As further confirmation, we ascertained whether L-type voltage gated calcium channels mobilized calcium under glucolipotoxic conditions by studying insulin secretion in the presence or absence of the L-type channel inhibitor, Nitrendipine, NTD [37]. As reported earlier, we detected a decrease in high glucose-mediated secretion in the presence of NTD (Additional file 4: Figure S4A). In a similar assay, upon using the IP3 receptor inhibitor, 2-aminoethyldiphenyl borate (2-APB) [38], we found that endoplasmic reticulum calcium mobilization was also required for insulin secretion (Additional file 4: S4B). In summary, chronic glucolipotoxic conditions impaired IP3 levels and cytosolic calcium release.

Additional file 4: Figure S4. Cytoplasmic calcium increase is required for insulin secretion under glucolipotoxic condition. Rat islets were cultured under normal conditions (control) or with 16.7 mM glucose and 500 μM palmitate for 72 h (GL). Post 72 h, islets were treated with 11 mM glucose (HG) alone or with inhibitors (5 μM Nitrendipine and 10 μM 2-APB) for 2 h and secreted insulin was measured as described in the materials and methods. Data are expressed as mean±SEM and statistical analysis was performed using the unpaired Student’s t-test. (*P<0.05, **P<0.01 and ***P<0.001, n=4).

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Insulin synthesis and intracellular insulin content are reduced under chronic glucolipotoxic conditions

Calcium and cAMP are known to influence insulin gene expression through Pdx1 [39,40]. As reported previously [19], Pdx1 and insulin (Ins2) mRNA levels were reduced under chronic glucolipotoxic conditions (Additional file 5: Figure S5A and B). Thus, chronic glucolipotoxicity not only mediates its effects on GSIS by impairing glucose metabolism but also a down-regulation of insulin gene transcription. Lastly, we ascertained whether changes in insulin synthesis and glucose metabolism influenced insulin content (Figure 6). To test this, we treated rat islets (as in Figure 1) and observed a significant decrease in islet insulin content under chronic glucolipotoxic conditions (Figure 6). Thus, chronic glucolipotoxicity significantly affects overall glucose responsiveness through glucose metabolism, calcium release and insulin gene expression.

Additional file 5: Figure S5. Chronic GL conditions reduce insulin synthesis and vesicle transport. Rat islets or NIT1 cells were cultured under normal conditions (control) or with 16.7 mM glucose and 500 μM palmitate for 72 h (GL). Post 72 h, RNA was isolated from both islets and cells. The mRNA levels of PDX1 (A) and Insulin (B) were measured in islets and Rab27a levels (C) in cells were measured as described in the materials and methods. Data are expressed as mean±SEM and statistical analysis was performed using the unpaired Student’s t-test. (*P<0.05, **P<0.01 and ***P<0.001, n=4).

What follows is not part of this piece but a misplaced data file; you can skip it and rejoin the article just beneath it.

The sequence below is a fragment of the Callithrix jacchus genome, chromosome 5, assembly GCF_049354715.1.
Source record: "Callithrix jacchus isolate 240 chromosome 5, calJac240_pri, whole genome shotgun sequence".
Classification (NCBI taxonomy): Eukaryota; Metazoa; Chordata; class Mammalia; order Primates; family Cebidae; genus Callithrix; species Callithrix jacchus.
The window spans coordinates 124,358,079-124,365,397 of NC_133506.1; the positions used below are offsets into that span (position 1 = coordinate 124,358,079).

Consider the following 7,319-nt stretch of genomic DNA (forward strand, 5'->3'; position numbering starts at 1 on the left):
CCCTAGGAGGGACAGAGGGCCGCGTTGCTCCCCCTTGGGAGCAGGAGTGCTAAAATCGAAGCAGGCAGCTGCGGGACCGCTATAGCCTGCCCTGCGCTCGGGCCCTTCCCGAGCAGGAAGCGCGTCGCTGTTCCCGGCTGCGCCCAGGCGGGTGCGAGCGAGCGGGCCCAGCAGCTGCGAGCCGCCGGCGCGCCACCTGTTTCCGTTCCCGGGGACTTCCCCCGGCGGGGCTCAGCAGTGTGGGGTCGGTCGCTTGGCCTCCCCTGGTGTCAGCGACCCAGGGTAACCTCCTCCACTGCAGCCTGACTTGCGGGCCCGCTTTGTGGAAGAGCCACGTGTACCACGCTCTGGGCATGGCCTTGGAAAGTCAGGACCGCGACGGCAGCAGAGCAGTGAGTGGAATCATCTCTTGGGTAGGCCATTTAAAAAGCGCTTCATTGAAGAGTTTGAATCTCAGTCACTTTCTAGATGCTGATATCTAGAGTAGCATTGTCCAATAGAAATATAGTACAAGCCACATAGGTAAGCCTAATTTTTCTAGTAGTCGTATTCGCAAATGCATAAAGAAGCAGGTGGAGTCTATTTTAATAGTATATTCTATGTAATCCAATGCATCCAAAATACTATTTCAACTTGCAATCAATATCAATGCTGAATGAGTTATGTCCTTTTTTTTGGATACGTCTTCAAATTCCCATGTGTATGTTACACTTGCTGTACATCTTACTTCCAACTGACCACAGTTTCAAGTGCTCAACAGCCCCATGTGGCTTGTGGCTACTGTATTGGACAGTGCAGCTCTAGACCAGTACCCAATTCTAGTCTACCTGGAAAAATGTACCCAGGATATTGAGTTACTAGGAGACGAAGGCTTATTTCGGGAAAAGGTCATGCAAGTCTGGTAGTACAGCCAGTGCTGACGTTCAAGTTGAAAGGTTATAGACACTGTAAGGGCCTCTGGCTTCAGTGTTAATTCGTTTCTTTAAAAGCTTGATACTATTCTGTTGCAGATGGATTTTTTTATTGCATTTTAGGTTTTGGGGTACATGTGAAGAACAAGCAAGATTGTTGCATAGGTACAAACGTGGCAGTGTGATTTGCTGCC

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thumbnailFigure 6. Chronic glucolipotoxic conditions in vitro reduce intracellular insulin content. Rat islets were cultured under normal conditions (control) or with 16.7mM glucose and 500 μM palmitate for 72 h (GL). Post 72 h, islets were treated with 2 mM glucose (LG) or 11 mM glucose (HG) for 2 h. Islets were washed, lysed and islet insulin content was measured. Data is expressed as mean±SEM and statistical analysis was performed using the unpaired Student’s t-test. (*P<0.05, **P<0.01 and ***P<0.001, n=4).

Insulin granule docking is reduced under chronic glucolipotoxic conditions

In animal models of T2DM, the small GTPase, Rab27a is known to be downregulated leading to decreased insulin granule docking to the plasma membrane, thereby lowering insulin secretion [41]. In addition, insulin release at the fusion pore is also known to be impaired in diabetic animal models resulting in defects in exocytosis and release [42].

Here, we found that Rab27a mRNA significantly decreased under chronic glucolipotoxic conditions in both pancreatic islets and NIT1 cells (Figure 7A and Additional file 5: Figure S5C) suggesting a decrease in the readily releasable pool of insulin granules docked to the plasma membrane. To confirm this, we treated rat islets with potassium chloride (KCl), a membrane-depolarizing agent known to release insulin vesicles docked to the plasma membrane [43]. As expected, we found a significant decrease in docked insulin granules under chronic glucolipotoxic conditions when compared to control islets (Figure 7B). These data show that chronic glucolipotoxicity reduces insulin secretion through its effects on insulin synthesis and transport in addition to glucose uptake/metabolism and cystosolic calcium mobilization.

thumbnailFigure 7. In vitro chronic glucolipotoxicity reduces insulin docking and exocytosis. Rat islets were cultured under normal conditions (control) or with 16.7 mM glucose and 500 μM palmitate for 72 h (GL). Post 72 h, RNA was isolated from islets and the mRNA levels of Rab27a (A) were measured as described in the materials and methods. For measurement of insulin granule docking (B) following incubation under chronic glucolipotoxic conditions, islets were treated with LG (2.5 mM glucose) with or without 30 mM KCl for 30 min. Secreted insulin was measured as described in the materials and methods. Data are expressed as mean±SEM and statistical analysis was performed using the unpaired Student’s t-test. (*P<0.05, **P<0.01 and ***P<0.001, n=4).